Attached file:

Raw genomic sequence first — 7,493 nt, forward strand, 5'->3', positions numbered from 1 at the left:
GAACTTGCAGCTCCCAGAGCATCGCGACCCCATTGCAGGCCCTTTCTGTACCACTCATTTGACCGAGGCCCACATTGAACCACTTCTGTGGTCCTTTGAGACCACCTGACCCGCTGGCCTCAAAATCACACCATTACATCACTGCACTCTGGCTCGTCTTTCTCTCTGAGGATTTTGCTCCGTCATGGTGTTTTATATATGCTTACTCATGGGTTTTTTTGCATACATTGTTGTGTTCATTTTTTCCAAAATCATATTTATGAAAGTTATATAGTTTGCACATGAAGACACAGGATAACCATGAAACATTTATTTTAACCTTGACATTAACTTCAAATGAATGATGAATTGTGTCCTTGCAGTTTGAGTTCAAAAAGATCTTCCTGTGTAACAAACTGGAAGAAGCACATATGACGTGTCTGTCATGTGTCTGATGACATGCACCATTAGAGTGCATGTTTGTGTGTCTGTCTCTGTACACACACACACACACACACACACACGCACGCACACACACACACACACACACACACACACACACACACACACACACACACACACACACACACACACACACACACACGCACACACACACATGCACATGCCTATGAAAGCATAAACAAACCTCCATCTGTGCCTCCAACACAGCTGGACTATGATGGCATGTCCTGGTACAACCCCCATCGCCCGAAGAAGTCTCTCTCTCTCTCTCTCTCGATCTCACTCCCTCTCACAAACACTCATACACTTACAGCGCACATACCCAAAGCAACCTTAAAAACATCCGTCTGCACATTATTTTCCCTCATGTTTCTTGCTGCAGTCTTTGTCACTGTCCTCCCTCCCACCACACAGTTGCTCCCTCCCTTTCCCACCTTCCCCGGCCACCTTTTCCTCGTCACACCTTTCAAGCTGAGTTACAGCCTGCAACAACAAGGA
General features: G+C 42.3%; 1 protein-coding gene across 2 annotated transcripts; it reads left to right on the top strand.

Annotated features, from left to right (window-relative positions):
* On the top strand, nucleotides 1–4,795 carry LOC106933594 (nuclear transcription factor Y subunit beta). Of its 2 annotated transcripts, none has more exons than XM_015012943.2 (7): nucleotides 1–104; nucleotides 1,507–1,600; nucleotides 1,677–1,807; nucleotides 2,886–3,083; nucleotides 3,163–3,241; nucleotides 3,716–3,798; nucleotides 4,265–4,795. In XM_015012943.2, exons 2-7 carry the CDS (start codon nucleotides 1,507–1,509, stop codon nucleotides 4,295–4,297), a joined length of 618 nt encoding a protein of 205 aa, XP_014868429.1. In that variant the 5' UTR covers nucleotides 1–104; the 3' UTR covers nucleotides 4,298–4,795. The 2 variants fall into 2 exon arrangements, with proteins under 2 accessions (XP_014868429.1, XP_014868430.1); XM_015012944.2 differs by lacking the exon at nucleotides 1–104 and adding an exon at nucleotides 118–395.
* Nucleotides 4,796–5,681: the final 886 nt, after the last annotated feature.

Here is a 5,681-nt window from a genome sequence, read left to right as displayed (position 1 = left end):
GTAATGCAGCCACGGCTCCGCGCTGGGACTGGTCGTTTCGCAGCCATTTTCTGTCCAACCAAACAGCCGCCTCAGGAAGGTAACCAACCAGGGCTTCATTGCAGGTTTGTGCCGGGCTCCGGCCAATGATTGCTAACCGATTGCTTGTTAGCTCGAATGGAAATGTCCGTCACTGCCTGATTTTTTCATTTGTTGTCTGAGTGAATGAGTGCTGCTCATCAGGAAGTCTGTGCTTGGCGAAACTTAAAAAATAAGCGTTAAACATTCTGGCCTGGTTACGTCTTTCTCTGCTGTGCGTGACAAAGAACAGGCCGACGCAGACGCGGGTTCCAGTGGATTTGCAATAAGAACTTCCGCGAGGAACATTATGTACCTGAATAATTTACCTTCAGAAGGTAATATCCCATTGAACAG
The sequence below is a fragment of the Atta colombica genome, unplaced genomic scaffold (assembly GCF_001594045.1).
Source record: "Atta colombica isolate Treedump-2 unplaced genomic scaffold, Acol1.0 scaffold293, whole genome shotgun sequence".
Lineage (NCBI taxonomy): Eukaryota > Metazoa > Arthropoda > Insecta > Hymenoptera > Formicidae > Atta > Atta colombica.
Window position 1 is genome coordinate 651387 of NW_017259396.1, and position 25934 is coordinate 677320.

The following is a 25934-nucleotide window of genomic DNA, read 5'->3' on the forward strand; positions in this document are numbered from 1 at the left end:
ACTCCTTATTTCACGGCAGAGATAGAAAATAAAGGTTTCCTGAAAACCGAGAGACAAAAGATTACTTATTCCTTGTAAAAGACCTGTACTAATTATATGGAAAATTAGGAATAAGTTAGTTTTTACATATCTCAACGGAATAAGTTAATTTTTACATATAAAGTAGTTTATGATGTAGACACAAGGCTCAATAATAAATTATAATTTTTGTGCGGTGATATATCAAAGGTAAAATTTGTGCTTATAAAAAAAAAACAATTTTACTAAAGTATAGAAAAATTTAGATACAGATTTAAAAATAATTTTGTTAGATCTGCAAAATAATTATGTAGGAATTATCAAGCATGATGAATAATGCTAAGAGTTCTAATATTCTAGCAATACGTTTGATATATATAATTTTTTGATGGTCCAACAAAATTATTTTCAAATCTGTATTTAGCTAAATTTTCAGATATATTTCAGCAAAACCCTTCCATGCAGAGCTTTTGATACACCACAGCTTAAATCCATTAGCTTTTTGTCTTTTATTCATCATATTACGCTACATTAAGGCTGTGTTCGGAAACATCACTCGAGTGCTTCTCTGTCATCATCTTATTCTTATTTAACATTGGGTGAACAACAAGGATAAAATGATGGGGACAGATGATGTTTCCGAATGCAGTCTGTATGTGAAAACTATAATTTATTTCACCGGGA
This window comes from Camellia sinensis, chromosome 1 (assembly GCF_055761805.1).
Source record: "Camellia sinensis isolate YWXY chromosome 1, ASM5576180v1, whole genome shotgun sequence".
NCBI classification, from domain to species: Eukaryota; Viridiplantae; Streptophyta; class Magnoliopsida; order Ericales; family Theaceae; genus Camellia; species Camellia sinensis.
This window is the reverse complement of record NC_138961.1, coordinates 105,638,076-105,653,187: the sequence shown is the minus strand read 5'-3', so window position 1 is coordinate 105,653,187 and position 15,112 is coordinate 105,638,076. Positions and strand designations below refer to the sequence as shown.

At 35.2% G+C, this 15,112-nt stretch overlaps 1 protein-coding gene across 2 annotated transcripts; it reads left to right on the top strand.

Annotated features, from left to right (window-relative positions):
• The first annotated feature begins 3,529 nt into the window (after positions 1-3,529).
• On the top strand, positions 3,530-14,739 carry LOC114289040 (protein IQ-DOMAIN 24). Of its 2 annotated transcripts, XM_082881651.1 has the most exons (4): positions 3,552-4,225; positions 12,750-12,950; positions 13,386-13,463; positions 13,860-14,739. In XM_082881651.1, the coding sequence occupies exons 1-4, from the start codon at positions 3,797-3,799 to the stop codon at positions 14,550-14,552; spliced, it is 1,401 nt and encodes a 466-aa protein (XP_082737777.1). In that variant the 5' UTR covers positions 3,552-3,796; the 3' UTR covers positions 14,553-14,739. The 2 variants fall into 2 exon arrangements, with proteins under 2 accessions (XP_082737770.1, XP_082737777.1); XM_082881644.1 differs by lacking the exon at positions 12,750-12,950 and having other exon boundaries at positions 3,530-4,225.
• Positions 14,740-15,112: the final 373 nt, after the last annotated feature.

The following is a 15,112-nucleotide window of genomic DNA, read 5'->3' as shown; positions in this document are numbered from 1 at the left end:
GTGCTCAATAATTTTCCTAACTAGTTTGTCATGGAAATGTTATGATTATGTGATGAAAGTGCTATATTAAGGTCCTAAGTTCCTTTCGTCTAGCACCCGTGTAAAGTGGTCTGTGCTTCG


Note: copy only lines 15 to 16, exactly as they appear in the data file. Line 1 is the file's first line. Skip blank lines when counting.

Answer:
This window comes from Camellia sinensis, chromosome 1 (assembly GCF_055761805.1).
Source record: "Camellia sinensis isolate YWXY chromosome 1, ASM5576180v1, whole genome shotgun sequence".